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Longitudinal associations between athletes' controlled motivation, ill being, and perceptions of controlling coach behaviors: A Bayesian latent growth curve approach
Umeå University, Faculty of Social Sciences, Department of Psychology.
2017 (English)In: Psychology of Sport And Exercise, ISSN 1469-0292, E-ISSN 1878-5476, Vol. 30, 205-214 p.Article in journal (Refereed) Published
Abstract [en]

Although many scholars have argued that leadership is a dynamic process jointly produced by leaders and followers, leadership in sports is most often researched as a unidirectional process from coaches to athletes. Within self-determination theory (SDT), individual characteristics are suggested to influence how people perceive external events such as coaches' behaviors. In the present study, we examined this jointly produced leadership process by investigating longitudinal associations between athletes' controlled motivation, ill-being, and perceptions of coaches' controlling behaviors at the between- and within-person levels. The participants were 247 young elite skiers enrolled at Swedish sport high schools who responded to self-report questionnaires at three time points over the course of an athletic season. At the between-person level, increases in perceptions of coaches' controlling behaviors over the season positively predicted controlled motivation at the end of the season, and controlled motivation at the beginning of the season positively predicted ill-being at the end of the season. At the within-person level, athletes' controlled motivation positively predicted perceptions of coaches' controlling behaviors. The results at the between-person level support the unidirectional perspective and the tenets of SDT. The results at the within-person level suggest that individual characteristics such as motivation can influence how athletes perceive external events, which has been proposed theoretically but seldom examined empirically. Three plausible explanations for this reversed association are presented in the discussion.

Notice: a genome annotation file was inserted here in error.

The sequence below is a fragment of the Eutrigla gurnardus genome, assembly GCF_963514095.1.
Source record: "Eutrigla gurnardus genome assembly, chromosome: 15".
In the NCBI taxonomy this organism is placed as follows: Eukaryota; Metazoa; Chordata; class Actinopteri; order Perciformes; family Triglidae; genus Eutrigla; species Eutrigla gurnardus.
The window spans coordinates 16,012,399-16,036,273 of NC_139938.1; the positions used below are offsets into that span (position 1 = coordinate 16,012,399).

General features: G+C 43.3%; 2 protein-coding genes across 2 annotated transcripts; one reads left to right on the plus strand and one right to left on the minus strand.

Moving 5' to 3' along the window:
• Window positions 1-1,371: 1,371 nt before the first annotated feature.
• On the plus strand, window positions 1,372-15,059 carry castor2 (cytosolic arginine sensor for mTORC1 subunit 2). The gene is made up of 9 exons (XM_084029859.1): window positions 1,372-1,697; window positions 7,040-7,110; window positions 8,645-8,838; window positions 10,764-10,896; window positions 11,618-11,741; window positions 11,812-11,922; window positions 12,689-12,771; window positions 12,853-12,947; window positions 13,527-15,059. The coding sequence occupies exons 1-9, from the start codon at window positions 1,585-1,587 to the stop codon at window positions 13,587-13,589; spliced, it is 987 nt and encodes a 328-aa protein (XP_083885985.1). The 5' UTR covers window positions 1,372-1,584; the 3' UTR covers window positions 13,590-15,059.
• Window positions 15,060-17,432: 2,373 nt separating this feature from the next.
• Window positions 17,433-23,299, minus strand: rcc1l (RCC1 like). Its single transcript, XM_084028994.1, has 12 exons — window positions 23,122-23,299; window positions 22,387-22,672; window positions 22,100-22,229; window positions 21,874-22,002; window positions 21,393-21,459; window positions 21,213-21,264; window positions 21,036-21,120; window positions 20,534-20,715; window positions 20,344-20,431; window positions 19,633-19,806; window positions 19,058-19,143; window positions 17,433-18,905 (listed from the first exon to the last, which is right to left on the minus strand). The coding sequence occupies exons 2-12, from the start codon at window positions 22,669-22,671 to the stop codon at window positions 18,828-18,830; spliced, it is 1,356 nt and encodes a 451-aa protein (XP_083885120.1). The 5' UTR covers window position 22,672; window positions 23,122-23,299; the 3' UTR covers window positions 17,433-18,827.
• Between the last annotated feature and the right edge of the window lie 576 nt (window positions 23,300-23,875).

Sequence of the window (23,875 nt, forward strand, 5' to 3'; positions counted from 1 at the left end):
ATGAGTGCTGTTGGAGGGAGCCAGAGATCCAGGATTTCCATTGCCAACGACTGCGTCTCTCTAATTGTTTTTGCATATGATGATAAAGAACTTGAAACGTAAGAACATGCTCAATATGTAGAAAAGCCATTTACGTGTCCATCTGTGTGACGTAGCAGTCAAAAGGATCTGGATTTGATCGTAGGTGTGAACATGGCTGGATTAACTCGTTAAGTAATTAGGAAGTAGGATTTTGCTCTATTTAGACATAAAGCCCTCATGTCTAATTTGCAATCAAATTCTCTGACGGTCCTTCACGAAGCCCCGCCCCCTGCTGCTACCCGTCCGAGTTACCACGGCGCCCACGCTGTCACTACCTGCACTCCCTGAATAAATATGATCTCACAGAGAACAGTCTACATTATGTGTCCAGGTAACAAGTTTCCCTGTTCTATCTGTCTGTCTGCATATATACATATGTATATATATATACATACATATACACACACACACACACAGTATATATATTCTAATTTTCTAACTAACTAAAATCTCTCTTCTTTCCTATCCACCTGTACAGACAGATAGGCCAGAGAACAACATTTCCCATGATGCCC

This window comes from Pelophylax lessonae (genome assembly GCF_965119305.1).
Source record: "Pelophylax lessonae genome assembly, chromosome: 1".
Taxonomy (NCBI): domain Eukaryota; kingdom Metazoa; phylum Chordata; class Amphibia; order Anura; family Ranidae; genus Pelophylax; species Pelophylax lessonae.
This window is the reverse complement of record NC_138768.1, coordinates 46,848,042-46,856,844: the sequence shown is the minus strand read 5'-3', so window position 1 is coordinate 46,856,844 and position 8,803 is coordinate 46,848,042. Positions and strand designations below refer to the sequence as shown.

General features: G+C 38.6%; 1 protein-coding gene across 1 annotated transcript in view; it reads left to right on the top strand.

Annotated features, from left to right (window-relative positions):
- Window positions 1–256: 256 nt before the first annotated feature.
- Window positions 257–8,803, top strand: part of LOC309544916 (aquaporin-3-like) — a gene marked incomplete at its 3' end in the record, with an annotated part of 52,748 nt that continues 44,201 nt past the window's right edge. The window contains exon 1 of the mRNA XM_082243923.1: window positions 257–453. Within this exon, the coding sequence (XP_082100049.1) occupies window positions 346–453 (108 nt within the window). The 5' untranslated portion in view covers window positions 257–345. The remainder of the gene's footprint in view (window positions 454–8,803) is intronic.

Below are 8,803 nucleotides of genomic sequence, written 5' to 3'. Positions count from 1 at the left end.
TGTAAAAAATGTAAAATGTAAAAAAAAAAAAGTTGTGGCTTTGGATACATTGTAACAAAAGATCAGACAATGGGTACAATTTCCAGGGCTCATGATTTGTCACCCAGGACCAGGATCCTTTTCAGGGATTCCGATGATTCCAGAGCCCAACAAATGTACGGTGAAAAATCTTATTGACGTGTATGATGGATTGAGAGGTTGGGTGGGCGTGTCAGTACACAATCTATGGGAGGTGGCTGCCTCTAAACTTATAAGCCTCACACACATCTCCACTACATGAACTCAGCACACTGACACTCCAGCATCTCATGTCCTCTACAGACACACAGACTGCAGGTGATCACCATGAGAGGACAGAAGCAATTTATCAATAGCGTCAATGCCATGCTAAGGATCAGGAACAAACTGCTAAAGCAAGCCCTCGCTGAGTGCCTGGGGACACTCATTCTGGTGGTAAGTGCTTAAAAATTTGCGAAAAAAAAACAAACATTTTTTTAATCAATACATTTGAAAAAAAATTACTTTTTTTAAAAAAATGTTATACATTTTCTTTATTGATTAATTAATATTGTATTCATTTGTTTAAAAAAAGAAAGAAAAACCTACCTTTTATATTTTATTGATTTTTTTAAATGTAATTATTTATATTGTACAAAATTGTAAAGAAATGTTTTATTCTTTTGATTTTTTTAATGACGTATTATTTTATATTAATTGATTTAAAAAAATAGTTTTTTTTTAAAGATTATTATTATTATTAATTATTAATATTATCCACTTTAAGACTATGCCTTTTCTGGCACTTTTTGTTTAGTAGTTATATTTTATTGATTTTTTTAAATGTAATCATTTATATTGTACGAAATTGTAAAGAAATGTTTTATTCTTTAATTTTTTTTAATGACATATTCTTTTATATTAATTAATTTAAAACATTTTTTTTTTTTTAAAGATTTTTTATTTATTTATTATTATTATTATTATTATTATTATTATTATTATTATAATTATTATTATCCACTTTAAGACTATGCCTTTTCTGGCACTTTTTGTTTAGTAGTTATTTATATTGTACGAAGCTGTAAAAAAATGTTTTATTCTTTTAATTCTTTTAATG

Place, publisher, year, edition, pages
2017. Vol. 30, 205-214 p.
Keyword [en]
Bayesian estimation, Depression/anxiety, Growth models, Interpersonal control, Leadership, Sports, CI EL, 1987, JOURNAL OF PERSONALITY AND SOCIAL PSYCHOLOGY, V53, P1024 nsdale Chris, 2011, MEDICINE AND SCIENCE IN SPORTS AND EXERCISE, V43, P913
National Category
Psychology (excluding Applied Psychology)
Identifiers
URN: urn:nbn:se:umu:diva-135274DOI: 10.1016/j.psychsport.2017.03.002ISI: 000400038900023OAI: oai:DiVA.org:umu-135274DiVA: diva2:1098745
Note

Originally published in manuscript form

Available from: 2017-05-26 Created: 2017-05-26 Last updated: 2017-05-26Bibliographically approved
In thesis
1. Sports coaches’ interpersonal motivating styles: longitudinal associations, change, and multidimensionality
Open this publication in new window or tab >>Sports coaches’ interpersonal motivating styles: longitudinal associations, change, and multidimensionality
2016 (English)Doctoral thesis, comprehensive summary (Other academic)
Alternative title[sv]
Ett motiverande ledarskap : multidimensionalitet och longitudinella samband med idrottares motivation och välbefinnande
Abstract [en]